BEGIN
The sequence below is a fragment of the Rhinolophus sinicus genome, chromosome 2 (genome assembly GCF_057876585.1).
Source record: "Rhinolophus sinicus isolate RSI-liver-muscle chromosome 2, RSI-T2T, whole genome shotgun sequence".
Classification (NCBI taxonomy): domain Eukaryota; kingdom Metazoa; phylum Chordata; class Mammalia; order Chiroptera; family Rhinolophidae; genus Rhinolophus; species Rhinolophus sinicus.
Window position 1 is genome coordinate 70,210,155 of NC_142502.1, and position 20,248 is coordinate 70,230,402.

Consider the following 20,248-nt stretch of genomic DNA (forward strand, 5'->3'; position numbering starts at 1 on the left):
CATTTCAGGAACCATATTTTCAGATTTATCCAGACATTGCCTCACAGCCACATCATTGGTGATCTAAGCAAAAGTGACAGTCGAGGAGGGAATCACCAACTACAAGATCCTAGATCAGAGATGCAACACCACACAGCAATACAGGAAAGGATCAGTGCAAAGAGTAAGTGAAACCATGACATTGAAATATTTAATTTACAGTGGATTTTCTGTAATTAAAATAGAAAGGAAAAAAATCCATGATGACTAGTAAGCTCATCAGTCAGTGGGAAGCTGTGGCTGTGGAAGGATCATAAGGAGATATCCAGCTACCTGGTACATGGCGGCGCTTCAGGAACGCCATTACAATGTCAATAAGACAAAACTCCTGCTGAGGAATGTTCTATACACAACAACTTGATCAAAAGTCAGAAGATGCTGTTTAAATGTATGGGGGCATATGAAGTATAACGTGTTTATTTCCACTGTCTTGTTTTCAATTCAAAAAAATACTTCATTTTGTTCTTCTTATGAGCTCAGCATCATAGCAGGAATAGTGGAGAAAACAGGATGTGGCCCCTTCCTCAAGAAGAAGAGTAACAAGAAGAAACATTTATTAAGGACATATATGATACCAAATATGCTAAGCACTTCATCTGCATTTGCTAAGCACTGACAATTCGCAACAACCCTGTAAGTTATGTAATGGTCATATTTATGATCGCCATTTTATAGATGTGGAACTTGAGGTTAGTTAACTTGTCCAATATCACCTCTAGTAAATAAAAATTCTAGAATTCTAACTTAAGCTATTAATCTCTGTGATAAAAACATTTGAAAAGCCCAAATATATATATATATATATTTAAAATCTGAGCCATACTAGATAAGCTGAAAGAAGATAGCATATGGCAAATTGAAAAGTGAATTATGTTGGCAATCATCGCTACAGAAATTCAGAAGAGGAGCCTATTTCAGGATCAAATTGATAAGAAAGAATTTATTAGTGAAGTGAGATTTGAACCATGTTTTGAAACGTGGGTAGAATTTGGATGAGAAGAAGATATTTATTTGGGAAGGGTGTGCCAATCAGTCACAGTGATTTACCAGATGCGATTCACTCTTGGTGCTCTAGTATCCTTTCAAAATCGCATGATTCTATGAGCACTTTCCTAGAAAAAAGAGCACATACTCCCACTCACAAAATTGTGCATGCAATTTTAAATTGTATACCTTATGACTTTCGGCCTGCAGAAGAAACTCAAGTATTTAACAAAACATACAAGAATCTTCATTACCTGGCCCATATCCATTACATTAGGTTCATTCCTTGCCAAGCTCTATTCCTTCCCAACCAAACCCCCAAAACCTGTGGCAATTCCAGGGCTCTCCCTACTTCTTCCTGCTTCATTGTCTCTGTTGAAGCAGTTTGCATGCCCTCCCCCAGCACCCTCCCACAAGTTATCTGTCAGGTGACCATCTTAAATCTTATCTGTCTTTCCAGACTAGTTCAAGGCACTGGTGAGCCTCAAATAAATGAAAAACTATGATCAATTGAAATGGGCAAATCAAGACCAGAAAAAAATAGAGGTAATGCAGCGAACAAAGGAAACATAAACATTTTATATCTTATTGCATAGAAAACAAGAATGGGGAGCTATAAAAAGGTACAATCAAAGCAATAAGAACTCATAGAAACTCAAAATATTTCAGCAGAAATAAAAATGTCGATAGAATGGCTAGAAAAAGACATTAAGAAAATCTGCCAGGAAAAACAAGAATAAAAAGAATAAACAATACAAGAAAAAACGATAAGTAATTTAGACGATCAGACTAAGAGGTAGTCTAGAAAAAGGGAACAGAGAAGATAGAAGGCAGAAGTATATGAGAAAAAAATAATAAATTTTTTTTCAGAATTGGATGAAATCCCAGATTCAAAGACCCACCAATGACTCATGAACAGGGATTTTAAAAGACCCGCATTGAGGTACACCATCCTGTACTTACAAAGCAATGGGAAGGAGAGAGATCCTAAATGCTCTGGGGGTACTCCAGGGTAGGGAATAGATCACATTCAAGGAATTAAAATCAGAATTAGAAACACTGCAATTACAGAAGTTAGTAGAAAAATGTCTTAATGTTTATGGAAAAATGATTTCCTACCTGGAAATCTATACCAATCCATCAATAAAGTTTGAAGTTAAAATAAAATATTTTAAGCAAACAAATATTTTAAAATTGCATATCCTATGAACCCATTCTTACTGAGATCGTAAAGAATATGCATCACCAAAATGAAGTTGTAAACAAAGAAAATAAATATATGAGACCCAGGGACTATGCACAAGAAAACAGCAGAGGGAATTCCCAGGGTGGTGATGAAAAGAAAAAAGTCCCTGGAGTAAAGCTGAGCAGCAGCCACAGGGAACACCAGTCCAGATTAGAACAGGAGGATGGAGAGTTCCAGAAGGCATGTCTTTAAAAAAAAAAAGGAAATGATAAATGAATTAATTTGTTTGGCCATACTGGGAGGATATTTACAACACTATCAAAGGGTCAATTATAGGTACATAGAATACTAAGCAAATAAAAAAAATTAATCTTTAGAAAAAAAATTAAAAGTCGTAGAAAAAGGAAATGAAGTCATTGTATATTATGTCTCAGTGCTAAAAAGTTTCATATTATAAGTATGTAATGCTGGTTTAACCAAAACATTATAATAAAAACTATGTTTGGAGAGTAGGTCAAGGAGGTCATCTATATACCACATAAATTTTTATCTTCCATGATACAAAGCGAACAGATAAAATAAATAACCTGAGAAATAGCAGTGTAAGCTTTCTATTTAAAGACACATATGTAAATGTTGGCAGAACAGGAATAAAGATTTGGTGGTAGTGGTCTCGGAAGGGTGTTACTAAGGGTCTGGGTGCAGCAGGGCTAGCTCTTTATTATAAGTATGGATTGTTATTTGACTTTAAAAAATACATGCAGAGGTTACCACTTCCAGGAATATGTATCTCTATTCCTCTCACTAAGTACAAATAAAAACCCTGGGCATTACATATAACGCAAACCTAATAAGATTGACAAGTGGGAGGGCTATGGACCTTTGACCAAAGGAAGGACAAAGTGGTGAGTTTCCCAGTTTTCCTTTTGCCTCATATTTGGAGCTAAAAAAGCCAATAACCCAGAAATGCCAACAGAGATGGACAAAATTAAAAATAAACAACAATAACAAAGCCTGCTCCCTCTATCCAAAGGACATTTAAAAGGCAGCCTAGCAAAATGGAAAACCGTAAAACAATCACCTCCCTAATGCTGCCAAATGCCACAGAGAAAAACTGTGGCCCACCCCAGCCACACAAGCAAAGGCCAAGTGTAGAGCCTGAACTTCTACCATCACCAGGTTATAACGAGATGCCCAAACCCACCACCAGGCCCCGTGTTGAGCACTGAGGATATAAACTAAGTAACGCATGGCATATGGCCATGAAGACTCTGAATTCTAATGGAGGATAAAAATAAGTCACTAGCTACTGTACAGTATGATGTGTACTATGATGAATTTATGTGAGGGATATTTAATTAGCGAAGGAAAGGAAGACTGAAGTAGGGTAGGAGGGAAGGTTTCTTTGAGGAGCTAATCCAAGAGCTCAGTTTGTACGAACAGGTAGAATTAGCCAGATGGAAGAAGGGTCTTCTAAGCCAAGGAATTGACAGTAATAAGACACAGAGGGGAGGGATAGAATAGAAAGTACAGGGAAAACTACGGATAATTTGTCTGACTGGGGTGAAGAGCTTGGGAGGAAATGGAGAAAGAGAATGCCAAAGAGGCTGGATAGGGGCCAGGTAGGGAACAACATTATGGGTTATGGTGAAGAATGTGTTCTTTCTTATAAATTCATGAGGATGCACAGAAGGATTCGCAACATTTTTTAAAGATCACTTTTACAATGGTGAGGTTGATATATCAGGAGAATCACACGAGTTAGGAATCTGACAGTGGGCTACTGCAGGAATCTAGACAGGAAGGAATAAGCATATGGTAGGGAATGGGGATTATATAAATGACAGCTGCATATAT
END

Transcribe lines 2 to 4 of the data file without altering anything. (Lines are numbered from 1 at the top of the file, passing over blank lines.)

Source record: "Rhinolophus sinicus isolate RSI-liver-muscle chromosome 2, RSI-T2T, whole genome shotgun sequence".
Classification (NCBI taxonomy): domain Eukaryota; kingdom Metazoa; phylum Chordata; class Mammalia; order Chiroptera; family Rhinolophidae; genus Rhinolophus; species Rhinolophus sinicus.
Window position 1 is genome coordinate 70,210,155 of NC_142502.1, and position 20,248 is coordinate 70,230,402.